Across the globe, two per cent of people suffer from the liver disease Hepatitis C. That’s more than 150 million people.
Chronic Hepatitis can lead to liver cirrhosis (permanent scarring of the organ) and carcinoma – a type of cancer.
Now researchers from Monash University may have unlocked a new way to treat the disease.
By studying how the Hepatitis C Virus (HCV) hijacks communication systems in infected cells, they have uncovered potential new therapies that stop the virus replicating in cells.
The breakthrough comes in the form of a drug-like molecule that could be used on other infectious diseases.
The research team used a compound recently discovered by Harvard University investigator Professor Nathanael Gray to block the activity of one of the enzymes important in HCV replication.
“Nathanael sent us his new molecule, and we put it in our host cells, infected them with HCV and found that while the cells were fine, they didn’t support virus replication anymore,” said Dr Reza Haqshenas, lead author of the study.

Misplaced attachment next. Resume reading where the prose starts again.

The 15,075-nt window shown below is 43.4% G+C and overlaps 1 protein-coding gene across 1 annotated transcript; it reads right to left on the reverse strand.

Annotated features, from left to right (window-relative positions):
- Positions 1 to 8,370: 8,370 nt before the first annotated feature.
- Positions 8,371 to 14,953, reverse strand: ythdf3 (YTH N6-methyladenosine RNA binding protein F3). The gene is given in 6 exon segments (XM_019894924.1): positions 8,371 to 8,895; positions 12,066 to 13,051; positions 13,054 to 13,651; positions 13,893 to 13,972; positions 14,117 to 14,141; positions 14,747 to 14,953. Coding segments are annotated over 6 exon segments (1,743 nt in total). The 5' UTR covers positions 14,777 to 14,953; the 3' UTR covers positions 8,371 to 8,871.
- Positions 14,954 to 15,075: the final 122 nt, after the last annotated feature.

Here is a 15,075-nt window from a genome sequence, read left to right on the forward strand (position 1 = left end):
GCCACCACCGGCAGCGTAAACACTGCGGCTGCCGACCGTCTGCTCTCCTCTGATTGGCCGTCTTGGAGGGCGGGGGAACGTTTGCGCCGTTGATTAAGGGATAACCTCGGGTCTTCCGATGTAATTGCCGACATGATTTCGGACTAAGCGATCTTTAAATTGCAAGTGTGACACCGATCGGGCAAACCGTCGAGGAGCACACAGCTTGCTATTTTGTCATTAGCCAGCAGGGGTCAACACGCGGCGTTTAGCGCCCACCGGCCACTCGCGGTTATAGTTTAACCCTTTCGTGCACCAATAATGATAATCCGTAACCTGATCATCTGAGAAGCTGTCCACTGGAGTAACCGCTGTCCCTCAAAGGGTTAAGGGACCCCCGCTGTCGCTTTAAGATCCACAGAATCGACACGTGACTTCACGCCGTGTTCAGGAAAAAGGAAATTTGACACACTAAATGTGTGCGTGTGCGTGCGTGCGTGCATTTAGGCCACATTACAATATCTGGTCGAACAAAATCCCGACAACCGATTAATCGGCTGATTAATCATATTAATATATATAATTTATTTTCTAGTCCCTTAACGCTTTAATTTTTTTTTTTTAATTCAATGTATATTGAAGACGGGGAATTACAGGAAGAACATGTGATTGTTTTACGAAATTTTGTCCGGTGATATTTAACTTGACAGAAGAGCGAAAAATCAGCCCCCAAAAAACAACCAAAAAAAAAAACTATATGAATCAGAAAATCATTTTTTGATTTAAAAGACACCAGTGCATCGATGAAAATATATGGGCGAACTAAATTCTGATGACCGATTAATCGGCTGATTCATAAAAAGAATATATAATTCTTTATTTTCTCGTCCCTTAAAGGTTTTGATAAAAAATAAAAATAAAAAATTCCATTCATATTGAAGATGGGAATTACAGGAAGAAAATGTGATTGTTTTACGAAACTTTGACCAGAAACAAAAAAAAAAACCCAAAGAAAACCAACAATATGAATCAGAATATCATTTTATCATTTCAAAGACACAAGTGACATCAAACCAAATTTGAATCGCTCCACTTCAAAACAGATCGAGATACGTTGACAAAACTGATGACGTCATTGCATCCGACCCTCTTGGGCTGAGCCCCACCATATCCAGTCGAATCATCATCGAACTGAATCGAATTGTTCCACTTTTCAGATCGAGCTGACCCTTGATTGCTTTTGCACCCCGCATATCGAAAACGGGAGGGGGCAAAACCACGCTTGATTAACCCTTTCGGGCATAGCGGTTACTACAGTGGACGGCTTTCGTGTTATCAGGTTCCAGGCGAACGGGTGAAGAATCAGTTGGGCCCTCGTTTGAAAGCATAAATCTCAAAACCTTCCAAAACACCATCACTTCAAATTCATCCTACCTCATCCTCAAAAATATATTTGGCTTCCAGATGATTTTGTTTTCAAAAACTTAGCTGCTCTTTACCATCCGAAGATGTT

The researchers then used gene silencing technology to determine which factors were important for HCV replication and therefore potential targets for anti-HCV compounds.
The study has provided a compelling “proof of concept”.
“The platform we have established can be adopted to identify new anti-infective compounds against any pathogen, including viruses, bacteria and parasites, that invade mammalian cells,” Monash Professor Christian Doerig.
“Importantly, fighting a pathogen by hitting an enzyme from the host cell is likely to slow the emergence of drug resistance, because the pathogen cannot easily escape through the selection of target mutations.”
The researchers will now extend their work to study the Zika virus and toxoplasmosis.
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